Monday, December 20, 2004


Inspired by xtn's list of most influential albums, I thought I mite do a list too. Favourite / influential / whatever, in no particular order.

Radiohead - OK Computer
Sure, so this one is at the top of everyone's list, but that's because it SHOULD be. Radiohead were always headed towards greatness, from the early 90's grunge of Pablo Honey to the darker follow up - The Bends. OK Computer is the masterpiece of a band at the height of their powers, and it's shadow still looms large over anything Radiohead does.

Bjork - Debut
Bork proved that originality and mainstream success aren't mutually exclusive. Just very rare. Bjork has gone on to produce an amazing body of work, but it all started here. She makes me violently happy.

Sigur Ros - Agaetis Byrjun
Vast, ethereally beautiful soundscapes but always human, Agaetis Byrjun is like taking a mental vacation to another planet. Or least to Iceland.

At The Drive-In - Relationship Of Command
The only album the band released before breaking up. This is real hard rock, with incredible passion and social conscience. This is music that makes you want to make a difference in the world.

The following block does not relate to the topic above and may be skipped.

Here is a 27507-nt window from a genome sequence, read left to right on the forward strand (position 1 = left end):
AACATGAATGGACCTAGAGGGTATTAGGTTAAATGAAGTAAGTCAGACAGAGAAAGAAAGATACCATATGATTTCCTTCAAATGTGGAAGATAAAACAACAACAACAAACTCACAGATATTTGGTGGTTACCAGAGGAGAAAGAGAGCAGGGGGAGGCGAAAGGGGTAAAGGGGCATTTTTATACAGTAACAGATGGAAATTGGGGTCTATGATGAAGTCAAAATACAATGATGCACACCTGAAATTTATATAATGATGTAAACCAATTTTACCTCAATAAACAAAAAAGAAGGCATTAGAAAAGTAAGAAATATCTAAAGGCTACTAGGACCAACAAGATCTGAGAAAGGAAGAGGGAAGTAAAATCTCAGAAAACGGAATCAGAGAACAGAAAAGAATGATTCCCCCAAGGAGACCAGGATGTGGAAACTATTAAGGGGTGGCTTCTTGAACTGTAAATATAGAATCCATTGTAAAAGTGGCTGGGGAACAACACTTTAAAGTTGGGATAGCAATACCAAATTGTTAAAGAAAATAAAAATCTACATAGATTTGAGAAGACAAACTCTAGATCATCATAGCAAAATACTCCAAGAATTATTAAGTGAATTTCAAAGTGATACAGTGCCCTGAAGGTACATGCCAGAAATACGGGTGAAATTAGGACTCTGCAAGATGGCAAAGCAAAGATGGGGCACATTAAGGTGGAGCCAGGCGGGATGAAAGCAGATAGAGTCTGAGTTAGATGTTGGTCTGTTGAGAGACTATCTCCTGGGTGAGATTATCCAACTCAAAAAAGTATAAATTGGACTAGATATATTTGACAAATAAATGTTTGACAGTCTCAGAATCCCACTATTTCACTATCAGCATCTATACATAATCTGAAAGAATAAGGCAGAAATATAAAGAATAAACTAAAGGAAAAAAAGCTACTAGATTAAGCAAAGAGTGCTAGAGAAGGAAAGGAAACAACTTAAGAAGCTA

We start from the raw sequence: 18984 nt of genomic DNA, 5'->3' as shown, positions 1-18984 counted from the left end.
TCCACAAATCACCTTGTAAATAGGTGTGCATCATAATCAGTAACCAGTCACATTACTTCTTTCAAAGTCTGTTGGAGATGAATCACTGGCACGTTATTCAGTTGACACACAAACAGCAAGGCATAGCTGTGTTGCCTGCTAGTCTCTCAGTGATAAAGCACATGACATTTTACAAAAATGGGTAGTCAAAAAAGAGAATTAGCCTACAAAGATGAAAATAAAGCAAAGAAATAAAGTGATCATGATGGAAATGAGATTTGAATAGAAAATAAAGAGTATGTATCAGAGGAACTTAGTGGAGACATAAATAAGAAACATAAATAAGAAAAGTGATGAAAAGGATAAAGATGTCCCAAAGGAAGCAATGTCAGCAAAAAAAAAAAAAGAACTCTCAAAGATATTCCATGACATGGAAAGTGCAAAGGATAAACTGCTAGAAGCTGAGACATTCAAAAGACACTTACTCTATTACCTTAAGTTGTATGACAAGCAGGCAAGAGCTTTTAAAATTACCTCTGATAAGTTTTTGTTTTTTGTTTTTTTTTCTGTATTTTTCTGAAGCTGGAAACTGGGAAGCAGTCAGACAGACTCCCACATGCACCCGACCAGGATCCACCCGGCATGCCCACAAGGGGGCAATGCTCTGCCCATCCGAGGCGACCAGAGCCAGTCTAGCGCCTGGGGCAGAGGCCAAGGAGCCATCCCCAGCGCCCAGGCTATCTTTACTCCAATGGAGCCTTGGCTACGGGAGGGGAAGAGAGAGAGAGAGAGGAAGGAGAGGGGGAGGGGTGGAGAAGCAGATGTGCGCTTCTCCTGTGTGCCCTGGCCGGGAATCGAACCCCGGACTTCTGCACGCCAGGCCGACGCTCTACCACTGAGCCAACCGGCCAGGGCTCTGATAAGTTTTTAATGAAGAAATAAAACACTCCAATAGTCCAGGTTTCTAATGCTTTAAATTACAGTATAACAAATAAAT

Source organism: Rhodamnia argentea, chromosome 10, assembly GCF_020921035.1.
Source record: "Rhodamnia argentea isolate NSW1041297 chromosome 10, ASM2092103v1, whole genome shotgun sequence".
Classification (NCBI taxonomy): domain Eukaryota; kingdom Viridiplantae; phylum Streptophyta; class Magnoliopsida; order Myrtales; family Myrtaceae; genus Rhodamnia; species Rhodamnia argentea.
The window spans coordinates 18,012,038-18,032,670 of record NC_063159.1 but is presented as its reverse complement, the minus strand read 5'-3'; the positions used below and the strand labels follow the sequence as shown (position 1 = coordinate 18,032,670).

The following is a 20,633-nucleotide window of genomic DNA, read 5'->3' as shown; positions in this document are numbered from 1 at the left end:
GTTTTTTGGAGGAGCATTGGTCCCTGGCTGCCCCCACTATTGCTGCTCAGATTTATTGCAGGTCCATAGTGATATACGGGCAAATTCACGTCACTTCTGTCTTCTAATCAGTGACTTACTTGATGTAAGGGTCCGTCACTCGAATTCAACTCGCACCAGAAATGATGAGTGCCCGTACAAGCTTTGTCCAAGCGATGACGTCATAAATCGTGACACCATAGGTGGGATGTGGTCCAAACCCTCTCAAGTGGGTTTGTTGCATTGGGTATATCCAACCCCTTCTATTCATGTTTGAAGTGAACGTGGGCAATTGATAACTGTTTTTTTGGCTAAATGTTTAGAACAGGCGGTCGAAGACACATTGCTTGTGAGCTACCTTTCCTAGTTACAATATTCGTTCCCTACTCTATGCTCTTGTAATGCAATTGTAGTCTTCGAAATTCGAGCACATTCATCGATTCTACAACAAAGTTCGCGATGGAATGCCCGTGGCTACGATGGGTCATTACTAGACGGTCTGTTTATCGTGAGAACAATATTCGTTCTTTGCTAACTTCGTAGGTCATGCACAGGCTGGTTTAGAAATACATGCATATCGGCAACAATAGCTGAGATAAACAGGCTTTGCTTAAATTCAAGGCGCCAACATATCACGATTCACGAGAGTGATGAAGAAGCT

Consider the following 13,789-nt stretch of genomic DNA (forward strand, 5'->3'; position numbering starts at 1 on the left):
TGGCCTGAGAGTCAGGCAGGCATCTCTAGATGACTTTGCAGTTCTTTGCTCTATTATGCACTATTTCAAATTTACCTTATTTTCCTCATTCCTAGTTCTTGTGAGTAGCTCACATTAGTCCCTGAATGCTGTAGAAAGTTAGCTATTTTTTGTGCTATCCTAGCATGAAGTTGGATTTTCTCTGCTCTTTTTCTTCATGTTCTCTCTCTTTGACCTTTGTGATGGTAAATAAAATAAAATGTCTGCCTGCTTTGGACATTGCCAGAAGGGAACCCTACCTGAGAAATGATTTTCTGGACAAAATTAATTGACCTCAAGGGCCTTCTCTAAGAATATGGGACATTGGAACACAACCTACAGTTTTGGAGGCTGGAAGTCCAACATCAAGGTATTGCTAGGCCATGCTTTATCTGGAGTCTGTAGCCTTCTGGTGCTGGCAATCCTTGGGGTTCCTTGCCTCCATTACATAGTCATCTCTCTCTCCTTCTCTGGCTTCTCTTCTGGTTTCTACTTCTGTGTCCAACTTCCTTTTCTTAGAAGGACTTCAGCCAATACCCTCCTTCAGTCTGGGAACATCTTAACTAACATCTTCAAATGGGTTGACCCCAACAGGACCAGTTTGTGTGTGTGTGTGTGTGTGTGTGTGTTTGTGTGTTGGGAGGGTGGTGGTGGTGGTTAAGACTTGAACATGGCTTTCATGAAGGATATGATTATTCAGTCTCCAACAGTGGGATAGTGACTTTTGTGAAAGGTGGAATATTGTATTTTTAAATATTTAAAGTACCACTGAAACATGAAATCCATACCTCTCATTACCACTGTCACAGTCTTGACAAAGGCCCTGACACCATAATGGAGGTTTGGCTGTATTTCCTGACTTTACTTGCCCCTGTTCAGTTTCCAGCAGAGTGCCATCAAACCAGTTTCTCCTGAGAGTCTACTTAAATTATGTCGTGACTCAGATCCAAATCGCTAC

The Cat Empire - The Cat Empire
Remember when music was just plain FUN? Well, this is where you can live that again. Simply the most catchy and uplifting record I've heard in ages! I listened to this least every other day while in Europe. A great piece of Australia to take wherever you go.

Bob Dylan - The Freewheelin' Bob Dylan
The defining moment in the career of possibly the most influential artist of modern times. This is Dylan at his most poetic, reflective and whimsical.

Nirvana - Nevermind
This album WAS the grunge revolution. I can still remember the first time I heard Smells Like Teen Spirit on rage. It changed everything. I stopped listening to pop and converted to grunge.

Loreena McKennitt - Elemental
The fusion of Celtic folk songs from around the world mixed with the works of poets like Shakespeare and Alfred Noyes creates an atmosphere you won't hear anywhere else. Her talent at arranging and musicianship is only surpassed by her voice.

The Avalanches - Since I Left You
This was the album that convinced me that sampling is an artform and music in it's own right. This beautifully mixed, flowing CD is made up completely from an insane number of samples, all working together flawlessly. The perfect album for a summer day.

Philip Glass - Koyaanisqatsi
The soundtrack to Godfrey Reggio's film of the same name, this was my introduction to the work of Philip Glass. Along with Brian Eno, Glass continues to bend, strech and break the boundaries of music composition and structure. This is possibly his greatest effort (the film would be in my 'most influential films' list too).

So there it is... I had to work hard to cull it down to ten. I left out many favourites, who I will mention : Zbigniew Preisner, Tool, Sarah Mclachlan, Pearl Jam, Hilltop Hoods, george, David Bowie, The Beatles, Tori Amos, Aphex Twin, Paul Kelly, Mercury Rev... I can keep going, but I'll stop there for now.

No comments: